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Genes Immun. 2012 Feb;13(2):184-90. doi: 10.1038/gene.2011.71. Epub 2011 Oct 13.

Genome-wide association study does not reveal major genetic determinants for anti-cytomegalovirus antibody response.

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1
Department of Microbiology and Immunology, School of Medicine, University of Tampere, Tampere, Finland. taru.kuparinen@uta.fi

Abstract

Cytomegalovirus (CMV) causes an infection, which is followed by a lifelong latency. CMV has received much attention in clinical studies, but little is known about the genetic basis of this common infection. To identify genetic polymorphisms associated with the susceptibility to and strength of anti-CMV immunoglobulin G (IgG) response to CMV infection, we conducted a genome-wide association study (GWAS) using an Illumina BeadChip containing 670 000 probes and participants from the Cardiovascular Risk in Young Finns Study, including 1486 anti-CMV IgG seropositive and 648 seronegative individuals. Statistical analyses were performed using logistic (for susceptibility) and linear regression (for strength of antibody response). None of single-nucleotide polymorphisms (SNPs) was found to be associated with susceptibility to CMV infection at the level of genome-wide significance (P<5 × 10(-8)). Also, none of the association signals identified reached genome-wide levels of statistical significance in the study of the strength of the antibody response to CMV although five SNPs in AGBL1 gene region displayed a suggestive association (lowest P-value=1.86 × 10(-6)). The results indicate that there is no strong evidence of major host genetic factors involved in either susceptibility to or the strength of antibody response to human CMV infection.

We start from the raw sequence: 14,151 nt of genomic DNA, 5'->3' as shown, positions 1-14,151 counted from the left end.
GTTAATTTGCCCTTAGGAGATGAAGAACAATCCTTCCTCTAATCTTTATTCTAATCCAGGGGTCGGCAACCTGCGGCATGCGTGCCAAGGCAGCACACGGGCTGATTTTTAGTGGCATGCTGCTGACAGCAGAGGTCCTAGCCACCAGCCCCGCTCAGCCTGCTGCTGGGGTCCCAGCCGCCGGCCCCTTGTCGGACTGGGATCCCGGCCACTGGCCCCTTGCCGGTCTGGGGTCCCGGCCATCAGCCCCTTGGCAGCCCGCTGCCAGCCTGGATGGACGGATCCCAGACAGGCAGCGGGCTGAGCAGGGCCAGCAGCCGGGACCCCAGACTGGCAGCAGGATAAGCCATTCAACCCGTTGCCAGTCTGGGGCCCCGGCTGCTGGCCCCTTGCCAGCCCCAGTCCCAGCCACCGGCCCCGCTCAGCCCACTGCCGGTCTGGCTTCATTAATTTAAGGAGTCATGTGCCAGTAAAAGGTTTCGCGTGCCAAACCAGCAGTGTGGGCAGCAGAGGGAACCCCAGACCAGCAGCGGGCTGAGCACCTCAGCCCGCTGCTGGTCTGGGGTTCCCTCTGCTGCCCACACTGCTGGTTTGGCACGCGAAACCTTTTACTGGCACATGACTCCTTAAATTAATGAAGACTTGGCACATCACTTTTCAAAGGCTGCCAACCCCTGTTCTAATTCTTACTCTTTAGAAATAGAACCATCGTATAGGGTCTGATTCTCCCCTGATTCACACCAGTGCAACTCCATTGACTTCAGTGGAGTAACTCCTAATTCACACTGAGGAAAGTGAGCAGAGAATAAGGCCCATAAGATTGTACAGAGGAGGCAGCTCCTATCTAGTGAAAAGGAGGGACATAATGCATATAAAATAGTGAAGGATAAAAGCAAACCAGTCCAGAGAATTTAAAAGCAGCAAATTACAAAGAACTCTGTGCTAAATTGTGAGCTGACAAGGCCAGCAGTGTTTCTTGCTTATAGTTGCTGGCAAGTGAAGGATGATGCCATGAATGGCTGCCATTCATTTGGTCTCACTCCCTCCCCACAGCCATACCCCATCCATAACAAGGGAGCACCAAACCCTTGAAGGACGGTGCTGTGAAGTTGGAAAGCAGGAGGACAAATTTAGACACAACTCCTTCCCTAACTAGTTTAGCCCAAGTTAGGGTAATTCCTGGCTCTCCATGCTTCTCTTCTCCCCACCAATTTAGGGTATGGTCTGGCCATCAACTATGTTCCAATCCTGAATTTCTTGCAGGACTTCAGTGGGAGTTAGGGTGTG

PMID:
21993531
DOI:
10.1038/gene.2011.71
[Indexed for MEDLINE]
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